Fitch: U.S. Auto Lessors to Benefit from High Used Car Values
U.S. auto leasing companies are poised to benefit from another generally healthy used vehicle market in 2013, extending some gains realized as a result of robust residual values for leased cars and trucks seen over the last three years. Fitch Ratings expects lessors to continue to report meaningful gains on sales and to manage residual risk, even as the secondary market begins to normalize and used vehicle prices continue to soften from historical highs reached in 2011.
After 2008-2009, when U.S. new vehicle demand collapsed during the financial crisis, used car inventories tightened considerably and prices rose. This provided opportunities for lessors to book gains on resale values as fleet depreciation rates fell.
For U.S. commercial auto fleet lessors, residual risk remains mitigated by the fact that portfolios are predominantly open-end leases, which subjects the lessee to any residual value loss or gain. However, lessors may be exposed to the lessee for the repayment of any residual losses in times of stress, which effectively converts residual risk to credit risk. To mitigate this risk, commercial fleet lessors have targeted large corporations with strong credit quality or sufficiently set reserves to help limit the probability of losses.
In the case of both truck leasing and daily car rentals, depreciation rates have fallen since 2009 as a result of increased used vehicle prices, better residual values, and longer holding periods. As supply pressures begin to build in the used vehicle market, depreciation rates are likely to return to more normal levels in 2014 and 2015. Vehicle gains are expected to moderate from recent peaks, but are expected to remain strong in 2013 as off-lease vehicle inventories and prices remain in check and as truck buyers continue to avoid the more expensive post-2010 engines.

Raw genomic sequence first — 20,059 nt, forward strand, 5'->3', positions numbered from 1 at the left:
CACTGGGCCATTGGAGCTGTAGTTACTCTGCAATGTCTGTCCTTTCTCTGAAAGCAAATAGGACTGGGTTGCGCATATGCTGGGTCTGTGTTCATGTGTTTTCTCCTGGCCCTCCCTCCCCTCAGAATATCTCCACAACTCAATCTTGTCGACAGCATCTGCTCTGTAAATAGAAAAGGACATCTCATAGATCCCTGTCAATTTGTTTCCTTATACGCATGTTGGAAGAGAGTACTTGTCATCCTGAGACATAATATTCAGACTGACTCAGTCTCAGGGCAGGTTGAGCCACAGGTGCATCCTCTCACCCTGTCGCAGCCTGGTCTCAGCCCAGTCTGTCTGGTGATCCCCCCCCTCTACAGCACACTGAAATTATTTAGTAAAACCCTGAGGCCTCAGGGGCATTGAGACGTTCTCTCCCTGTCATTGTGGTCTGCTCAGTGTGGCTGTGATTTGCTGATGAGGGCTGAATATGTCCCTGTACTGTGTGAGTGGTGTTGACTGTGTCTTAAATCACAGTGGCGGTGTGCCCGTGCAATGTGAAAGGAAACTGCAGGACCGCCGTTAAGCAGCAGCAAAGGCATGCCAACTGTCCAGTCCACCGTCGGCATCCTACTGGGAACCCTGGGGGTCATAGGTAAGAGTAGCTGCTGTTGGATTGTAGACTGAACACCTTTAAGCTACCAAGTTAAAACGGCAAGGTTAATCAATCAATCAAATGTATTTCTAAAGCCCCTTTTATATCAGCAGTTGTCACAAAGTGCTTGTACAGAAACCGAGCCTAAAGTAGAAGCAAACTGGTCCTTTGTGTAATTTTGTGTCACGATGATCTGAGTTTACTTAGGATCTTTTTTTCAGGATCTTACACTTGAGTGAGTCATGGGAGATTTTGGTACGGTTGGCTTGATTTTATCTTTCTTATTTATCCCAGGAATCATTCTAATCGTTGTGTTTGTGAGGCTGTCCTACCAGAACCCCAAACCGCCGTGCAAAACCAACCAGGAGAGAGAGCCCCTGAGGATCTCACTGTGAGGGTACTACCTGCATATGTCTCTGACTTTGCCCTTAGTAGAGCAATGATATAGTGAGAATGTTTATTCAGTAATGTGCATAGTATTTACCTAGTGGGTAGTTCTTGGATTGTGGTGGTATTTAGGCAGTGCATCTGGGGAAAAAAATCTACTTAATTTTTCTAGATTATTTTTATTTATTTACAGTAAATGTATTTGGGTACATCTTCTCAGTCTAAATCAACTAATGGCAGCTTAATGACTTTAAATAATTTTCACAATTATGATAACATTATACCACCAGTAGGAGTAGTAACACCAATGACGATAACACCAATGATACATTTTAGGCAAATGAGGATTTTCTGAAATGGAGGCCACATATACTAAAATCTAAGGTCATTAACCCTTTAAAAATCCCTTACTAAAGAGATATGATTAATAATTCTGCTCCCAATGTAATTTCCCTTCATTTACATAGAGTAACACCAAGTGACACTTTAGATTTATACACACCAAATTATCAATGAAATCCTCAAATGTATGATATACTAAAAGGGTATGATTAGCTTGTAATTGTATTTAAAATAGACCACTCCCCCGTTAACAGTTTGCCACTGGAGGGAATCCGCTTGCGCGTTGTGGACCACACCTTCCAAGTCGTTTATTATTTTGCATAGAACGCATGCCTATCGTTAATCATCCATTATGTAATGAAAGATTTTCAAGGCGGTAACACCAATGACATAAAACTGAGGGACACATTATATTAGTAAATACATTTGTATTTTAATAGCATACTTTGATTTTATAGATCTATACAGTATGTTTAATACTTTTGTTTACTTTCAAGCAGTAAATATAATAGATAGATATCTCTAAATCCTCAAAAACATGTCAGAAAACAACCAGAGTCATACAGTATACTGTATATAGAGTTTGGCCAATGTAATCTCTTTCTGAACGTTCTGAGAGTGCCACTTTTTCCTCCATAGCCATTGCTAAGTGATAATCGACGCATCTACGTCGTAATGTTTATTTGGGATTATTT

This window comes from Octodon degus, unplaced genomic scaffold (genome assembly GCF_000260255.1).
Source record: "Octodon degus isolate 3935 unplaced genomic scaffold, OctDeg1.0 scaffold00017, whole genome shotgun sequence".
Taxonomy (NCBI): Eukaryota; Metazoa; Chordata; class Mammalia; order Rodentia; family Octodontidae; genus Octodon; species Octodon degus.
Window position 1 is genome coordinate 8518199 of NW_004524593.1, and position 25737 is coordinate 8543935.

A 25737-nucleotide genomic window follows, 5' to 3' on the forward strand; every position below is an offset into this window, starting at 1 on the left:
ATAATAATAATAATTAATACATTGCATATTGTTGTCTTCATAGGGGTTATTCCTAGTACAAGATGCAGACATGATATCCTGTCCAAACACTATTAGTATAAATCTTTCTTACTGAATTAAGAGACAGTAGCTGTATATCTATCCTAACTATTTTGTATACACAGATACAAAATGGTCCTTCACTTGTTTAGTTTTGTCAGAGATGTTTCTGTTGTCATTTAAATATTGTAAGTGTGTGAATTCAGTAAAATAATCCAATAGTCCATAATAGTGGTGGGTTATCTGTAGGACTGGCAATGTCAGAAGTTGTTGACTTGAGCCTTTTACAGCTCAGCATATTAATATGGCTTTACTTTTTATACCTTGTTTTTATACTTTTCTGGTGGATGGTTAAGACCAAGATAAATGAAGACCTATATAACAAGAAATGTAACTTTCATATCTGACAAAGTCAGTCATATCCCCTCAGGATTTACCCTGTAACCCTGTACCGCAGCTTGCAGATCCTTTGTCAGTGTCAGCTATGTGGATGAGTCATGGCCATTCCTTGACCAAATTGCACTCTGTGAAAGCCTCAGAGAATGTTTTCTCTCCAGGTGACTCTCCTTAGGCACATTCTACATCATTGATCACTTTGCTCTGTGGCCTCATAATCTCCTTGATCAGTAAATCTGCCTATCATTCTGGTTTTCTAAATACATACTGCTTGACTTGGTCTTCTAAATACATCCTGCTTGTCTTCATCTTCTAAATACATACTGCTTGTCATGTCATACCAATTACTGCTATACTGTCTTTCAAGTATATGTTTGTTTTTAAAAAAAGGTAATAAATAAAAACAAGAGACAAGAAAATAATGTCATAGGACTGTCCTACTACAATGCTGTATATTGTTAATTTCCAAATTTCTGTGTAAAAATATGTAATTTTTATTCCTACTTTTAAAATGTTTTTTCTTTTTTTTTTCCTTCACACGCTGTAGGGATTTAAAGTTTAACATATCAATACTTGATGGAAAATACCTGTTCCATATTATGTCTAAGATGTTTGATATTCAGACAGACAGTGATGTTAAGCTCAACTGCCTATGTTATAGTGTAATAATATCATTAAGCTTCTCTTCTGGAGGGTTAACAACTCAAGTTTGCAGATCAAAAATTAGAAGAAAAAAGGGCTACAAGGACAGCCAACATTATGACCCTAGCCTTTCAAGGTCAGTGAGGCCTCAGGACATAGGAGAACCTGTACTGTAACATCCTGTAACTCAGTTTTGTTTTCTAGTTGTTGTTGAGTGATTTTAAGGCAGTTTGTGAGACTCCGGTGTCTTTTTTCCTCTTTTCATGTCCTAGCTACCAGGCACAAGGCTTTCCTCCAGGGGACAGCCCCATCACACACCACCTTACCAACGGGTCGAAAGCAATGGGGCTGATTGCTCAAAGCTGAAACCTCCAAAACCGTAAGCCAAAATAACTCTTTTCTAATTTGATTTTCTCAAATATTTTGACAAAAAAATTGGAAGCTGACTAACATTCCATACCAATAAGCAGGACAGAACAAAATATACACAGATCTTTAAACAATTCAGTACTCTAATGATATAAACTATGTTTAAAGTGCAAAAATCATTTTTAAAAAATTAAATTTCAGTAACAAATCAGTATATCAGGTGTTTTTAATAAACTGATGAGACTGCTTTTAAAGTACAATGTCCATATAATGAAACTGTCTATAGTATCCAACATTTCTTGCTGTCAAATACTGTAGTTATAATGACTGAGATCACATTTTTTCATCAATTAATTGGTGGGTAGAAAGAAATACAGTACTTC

Mannheim Consulting's Used Vehicle Value Index increased modestly in the fourth quarter of 2012, due in part to supply disruptions related to Hurricane Sandy. However, the index fell by 1.0% on an annualized basis last year, as used vehicle prices softened modestly from their 2011 peak. Seasonal trends in the Mannheim index last year closely tracked broader U.S. economic indicators, with notable weakness in the second and third quarters, and a rebound late in the year.
Fitch's Auto Lease Residual Value Loss Index largely mirrored the Mannheim Index in 2012, as residuals declined somewhat from 2011 highs. Still, the index remained strong through November 2012, showing gains of 10.29% for returned residuals. We expect continued normalization in auto lease ABS residual realizations to occur through 2013 as rising new vehicle sales and retail lease volumes begin to increase used vehicle inventories and drive prices down in the secondary market.
We expect annualized North American car and light truck sales to grow by 4% to approximately 15 million vehicles in 2013. This level falls well short of the peak sales period between 1999 and 2006, when average annual sales topped 17 million vehicles. Still, as supply pressure builds and inventories of late-model used vehicles begin to increase over the next year, some additional easing in used car prices is likely.
The expected pick up in new vehicle production, together with the impact of higher retail lease penetration, which began to emerge in 2010, should begin to put significant pressure on inventories as soon as the latter half of 2013. Therefore, we expect a more typical supply-demand balance to develop moving into 2014, likely limiting the ability of lessors to realize continuing benefits beyond this year.
The above article originally appeared as a post on the Fitch Wire credit market commentary page. The original article can be accessed at www.fitchratings.com. All opinions expressed are those of Fitch Ratings.
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